Another foundational barrier relates to how humans interact with AI systems. Because most systems still require a human to some degree, Adve says good two-way communication is a necessity. But AI algorithms are not always easily interpretable, and they struggle to understand regular human communication.

“How do you make algorithms interpretable for humans, where we can see the process not just as a black box of data with an answer at the end? Also, there’s communication through natural language. It would be far better if it could operate with casual speech or text.”

A robot in the field should, for example, be able to both see, and communicate that it saw, leaf blight plainly – rather than through a complex interface.

Overall, finding solutions to these and other foundational AI problems means pursuing more financially feasible and user-friendly approaches. It’s not specific to agriculture, but Adve reiterates analysing the problems via an agricultural lens is complimentary to their search for practical on-farm applications.

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Small robots have already been acquired and used by AIFARMS researchers for a variety of tasks, including cover crop seeding, weeding, and agronomic work. - Photo: University of Illinois
Small robots have already been acquired and used by AIFARMS researchers for a variety of tasks, including cover crop seeding, weeding, and agronomic work. - Photo: University of Illinois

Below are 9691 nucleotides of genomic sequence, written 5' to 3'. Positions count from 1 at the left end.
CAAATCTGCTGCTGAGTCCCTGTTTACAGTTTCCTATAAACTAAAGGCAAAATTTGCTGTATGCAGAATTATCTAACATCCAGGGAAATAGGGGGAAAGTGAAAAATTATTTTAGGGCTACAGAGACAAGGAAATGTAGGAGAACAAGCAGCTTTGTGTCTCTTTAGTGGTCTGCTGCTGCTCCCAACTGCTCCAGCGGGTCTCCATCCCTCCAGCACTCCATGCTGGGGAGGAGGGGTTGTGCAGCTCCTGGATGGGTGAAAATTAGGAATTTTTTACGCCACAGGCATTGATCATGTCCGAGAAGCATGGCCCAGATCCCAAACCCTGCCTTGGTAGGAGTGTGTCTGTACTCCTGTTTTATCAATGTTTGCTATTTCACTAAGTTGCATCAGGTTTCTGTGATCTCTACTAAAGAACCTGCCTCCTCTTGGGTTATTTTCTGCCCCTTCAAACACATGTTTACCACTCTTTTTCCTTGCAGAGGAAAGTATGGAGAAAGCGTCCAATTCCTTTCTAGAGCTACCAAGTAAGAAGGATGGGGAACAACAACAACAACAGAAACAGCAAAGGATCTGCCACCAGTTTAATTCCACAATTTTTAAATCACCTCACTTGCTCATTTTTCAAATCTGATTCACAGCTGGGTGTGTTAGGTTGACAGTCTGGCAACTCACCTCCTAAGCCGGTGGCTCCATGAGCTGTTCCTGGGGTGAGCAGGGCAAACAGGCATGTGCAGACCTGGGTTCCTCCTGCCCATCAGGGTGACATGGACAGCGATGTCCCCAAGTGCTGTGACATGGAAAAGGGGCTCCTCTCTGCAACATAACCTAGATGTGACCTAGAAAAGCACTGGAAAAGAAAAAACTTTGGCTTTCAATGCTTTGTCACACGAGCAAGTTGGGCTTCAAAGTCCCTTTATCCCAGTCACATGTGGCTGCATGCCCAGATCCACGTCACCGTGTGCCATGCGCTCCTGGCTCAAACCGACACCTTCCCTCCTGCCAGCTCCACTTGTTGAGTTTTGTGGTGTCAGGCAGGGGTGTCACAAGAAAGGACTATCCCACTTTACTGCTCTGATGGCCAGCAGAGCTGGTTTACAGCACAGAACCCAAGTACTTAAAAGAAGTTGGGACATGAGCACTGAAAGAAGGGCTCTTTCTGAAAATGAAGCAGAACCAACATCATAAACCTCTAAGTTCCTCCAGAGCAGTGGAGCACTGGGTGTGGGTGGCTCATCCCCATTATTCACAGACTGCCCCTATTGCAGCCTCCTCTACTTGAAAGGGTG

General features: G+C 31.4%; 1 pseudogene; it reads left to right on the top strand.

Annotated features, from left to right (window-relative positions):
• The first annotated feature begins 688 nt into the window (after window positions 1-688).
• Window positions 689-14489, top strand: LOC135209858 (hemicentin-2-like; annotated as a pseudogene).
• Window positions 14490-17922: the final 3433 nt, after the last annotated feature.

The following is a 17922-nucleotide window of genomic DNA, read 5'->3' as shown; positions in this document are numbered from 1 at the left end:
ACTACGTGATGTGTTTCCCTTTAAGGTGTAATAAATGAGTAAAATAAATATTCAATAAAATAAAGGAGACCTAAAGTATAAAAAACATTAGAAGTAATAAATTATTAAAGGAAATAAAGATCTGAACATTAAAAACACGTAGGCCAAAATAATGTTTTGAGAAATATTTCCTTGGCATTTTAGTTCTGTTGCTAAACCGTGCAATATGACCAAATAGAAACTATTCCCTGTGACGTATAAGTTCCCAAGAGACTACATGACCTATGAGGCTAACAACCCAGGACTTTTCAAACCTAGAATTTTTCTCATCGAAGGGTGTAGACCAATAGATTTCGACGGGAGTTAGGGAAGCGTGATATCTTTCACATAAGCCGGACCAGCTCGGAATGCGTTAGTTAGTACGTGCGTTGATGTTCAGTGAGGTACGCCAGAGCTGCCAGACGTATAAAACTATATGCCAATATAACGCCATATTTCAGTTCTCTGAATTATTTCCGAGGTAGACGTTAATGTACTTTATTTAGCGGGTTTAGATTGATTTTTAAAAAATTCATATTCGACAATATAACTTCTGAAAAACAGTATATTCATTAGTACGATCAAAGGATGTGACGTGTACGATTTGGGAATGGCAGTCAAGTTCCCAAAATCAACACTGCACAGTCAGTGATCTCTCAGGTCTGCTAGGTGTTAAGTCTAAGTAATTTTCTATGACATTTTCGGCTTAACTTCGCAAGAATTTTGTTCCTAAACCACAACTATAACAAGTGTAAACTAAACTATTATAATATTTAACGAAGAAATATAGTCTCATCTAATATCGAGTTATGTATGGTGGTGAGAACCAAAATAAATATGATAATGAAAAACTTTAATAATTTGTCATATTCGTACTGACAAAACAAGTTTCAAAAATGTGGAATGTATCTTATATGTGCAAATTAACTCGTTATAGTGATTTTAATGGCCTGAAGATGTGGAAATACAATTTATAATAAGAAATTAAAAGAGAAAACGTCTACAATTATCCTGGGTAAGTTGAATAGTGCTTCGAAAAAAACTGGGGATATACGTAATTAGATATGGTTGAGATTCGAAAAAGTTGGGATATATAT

Smaller scale equals smaller costs

As more efficient data management and better communication drives down the cost of AI technologies, it can increasingly be applied to smaller machines – itself a significant money-saver given the high costs of large equipment, whether autonomous or conventional.

Adve says such advances would be a boon to smaller farmers and ranchers, or those otherwise caught in circumstances where the scale of equipment, labour, and other factors are in some way mismatched to the size of their business.

You could buy hundreds of small robots for one large harvester, and use them to do a wide variety of jobs like seed breeding or weeding

“We are not trying to make large equipment autonomous or use that. Our approach is trying to start with small robots that are two feet cube,” says Adve. “You could buy hundreds of them for one large harvester, and use them to do a wide variety of jobs like seed breeding or weeding.”

Indeed, small robots have already been acquired and used by AIFARMS researchers for a variety of tasks, including cover crop seeding, weeding, and agronomic work. The ever-present goal is to successfully expand this pool of workable jobs.

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A robot in the field should be able to both see, and communicate that it saw, leaf blight plainly – rather than through a complex interface. - Photo: University of Illinois
A robot in the field should be able to both see, and communicate that it saw, leaf blight plainly – rather than through a complex interface. - Photo: University of Illinois

Mechanical weeding

Harvesting, however, is one area small robots hit a practicality barrier. That said, they can in some cases operate between rows and under the crop canopy. This opens a range of potential jobs, though Adve specifically highlights mechanical weeding as a very valuable task as herbicide resistance issues proliferate in severity and frequency.

This small-scale focus is what sets AIFARMS apart from other farm-focused AI initiatives, such as the aforementioned projects ongoing in the United Kingdom and The Netherlands. While Adve believes both are doing good work, utilising large equipment can make addressing technology costs more difficult.

“The robots we are using are in the range of $ 7,000 to $ 10,000 each and we’re hoping to bring the price down,” he says. “Bringing down the cost can increase the number of robots farmers can use.”